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My child has autism because I don't show him enough love

(16 Posts)
Finsa Thu 24-Dec-15 13:58:10

DS1 aged 2 is being assessed for some developmental delays that could be related to ASD. He's intelligent and speaks well but doesn't really communicate well Iyswim.
PIL live overseas but are here over Christmas ( staying with BIL). We asked them to babysit DS1 while I took DS2 to his health review. It wasn't necessary, but I thought they might like some extra time with him. DS1 is not particularly happy about strangers coming into our house and did a lot of saying "bye-bye" in the hopes that they'd leave initially but then settled down enough that I felt happy to leave. He does see them often on Skype and seemed to recognise them.
When I got back again, he started saying bye bye again and tried to lock them out of the living room. And then at the door, MIL was holding his hand and he kept saying "no no". I think he thought they were taking him with them.
Anyway, later on MIL phones DH and starts on about how she feels so upset that he has this "illness" and that he really just needs love to "get well" and that he was holding onto her to try and stop her from leaving.
I don't know why I feel very upset by this now. I feel like she's trying to come between me, my child and DH. I know this is the wrong forum, but AIBU?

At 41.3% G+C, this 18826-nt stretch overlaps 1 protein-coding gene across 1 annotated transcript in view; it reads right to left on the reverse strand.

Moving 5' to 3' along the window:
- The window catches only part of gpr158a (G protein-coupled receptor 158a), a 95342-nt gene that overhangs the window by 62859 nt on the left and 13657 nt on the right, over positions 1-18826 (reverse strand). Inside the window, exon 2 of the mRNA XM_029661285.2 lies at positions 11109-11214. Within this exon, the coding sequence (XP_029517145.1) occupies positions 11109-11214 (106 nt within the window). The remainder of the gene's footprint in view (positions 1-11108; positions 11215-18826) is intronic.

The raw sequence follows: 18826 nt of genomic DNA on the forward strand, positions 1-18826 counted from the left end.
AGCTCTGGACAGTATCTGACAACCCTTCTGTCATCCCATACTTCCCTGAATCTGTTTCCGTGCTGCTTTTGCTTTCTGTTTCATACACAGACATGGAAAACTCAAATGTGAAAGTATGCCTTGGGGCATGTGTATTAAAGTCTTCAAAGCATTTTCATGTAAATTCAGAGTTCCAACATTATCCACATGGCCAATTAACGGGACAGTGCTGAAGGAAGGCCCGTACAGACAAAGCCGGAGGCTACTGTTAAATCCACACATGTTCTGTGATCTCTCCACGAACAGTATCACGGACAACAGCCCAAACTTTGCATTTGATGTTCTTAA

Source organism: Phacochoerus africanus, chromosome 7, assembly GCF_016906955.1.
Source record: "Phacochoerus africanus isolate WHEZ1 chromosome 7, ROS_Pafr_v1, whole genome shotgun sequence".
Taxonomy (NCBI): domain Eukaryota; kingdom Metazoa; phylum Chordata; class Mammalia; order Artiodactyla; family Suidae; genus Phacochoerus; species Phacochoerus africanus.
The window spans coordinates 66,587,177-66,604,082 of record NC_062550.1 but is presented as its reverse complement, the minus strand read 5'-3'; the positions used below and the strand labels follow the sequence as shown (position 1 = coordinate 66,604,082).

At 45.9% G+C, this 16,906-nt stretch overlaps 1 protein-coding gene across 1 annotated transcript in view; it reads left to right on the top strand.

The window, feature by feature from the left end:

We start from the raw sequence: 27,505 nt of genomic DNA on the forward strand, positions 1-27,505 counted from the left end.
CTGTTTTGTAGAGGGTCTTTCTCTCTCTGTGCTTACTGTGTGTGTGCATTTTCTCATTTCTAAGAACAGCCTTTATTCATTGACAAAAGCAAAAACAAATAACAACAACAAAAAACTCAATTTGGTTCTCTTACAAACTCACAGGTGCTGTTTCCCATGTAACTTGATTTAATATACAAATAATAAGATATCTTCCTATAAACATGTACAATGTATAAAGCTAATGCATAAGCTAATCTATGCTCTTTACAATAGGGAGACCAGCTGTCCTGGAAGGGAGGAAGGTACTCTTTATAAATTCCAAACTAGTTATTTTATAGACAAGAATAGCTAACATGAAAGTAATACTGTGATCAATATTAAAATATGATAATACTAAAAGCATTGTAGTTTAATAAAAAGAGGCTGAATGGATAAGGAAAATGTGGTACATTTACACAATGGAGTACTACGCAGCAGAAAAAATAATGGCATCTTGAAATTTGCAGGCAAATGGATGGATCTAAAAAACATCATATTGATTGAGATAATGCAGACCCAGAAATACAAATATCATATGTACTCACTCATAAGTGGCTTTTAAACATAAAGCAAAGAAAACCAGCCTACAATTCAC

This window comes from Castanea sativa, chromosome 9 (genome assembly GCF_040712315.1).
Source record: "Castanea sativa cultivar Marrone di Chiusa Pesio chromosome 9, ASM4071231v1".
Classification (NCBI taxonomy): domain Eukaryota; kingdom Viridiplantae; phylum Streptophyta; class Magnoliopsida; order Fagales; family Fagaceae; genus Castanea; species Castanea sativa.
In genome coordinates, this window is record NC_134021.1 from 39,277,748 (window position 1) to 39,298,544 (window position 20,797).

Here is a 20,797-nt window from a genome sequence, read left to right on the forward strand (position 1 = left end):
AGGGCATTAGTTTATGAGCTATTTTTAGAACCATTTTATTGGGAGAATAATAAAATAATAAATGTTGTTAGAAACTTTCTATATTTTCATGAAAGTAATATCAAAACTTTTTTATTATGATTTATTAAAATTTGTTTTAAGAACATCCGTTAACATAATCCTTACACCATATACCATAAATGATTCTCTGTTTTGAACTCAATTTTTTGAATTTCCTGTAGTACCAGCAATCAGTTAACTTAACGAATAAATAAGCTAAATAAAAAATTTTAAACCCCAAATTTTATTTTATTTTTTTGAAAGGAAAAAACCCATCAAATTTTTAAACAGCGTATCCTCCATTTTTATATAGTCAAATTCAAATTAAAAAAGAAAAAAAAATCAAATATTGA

DH has already told her that she shouldn't work herself up over it as he and I will decide what's best for our children.
I was quite taken aback as our relationship has seemed to be better recently but perhaps she says one thing to me and another to DH? To my face, she says things like "you do so well looking after 2 children without any help " etc. I can only assume she thinks DH doesn't tell me what she says.
I'm probably over reacting but I'm not sure how I'll manage when they come to stay with us from Boxing Day.
Should I say anything? I feel like saying at least that ds1 doesn't have an illness. It's just who he is and changing that makes him a different person ( if, indeed he is ASD).

BitchPeas Thu 24-Dec-15 14:02:14

Yanbu. She's ill informed and needs to keep her opinions to herself. Don't let her get to you (easier said than done I know!) keep your head held high and do what's best for your DC, you and your DH are the ones who know what that is, not a random family member who barely sees them. flowers

rumbleinthrjungle Thu 24-Dec-15 14:12:20

A consultant said once to a friend in my hearing about her son with ASD that it was there from the day he was conceived, it was always who he was and nothing could have changed that . Your MiL's emotional wobbling must be very hard for you to find energy for when it's already difficult enough for you at this time!

Can you find her something simple to read and email it before Boxing day? The National Autistic Society website has some good basic and short leaflets for families, you may well find one for grandparents there. As you say, he may not even have this, and mostly just needs her to take him as he is in the moment and pay attention to what he's communicating with all of him, not just his words.

ALaughAMinute Thu 24-Dec-15 14:13:22

It sounds to me as if your MIL needs educating if she thinks autism is caused by bad parenting. Perhaps you could ask your DH to put her in the picture so she has a clearer understanding? He might also want to ask her to refrain from making such offensive comments especially as you are doing your best to look after two young children.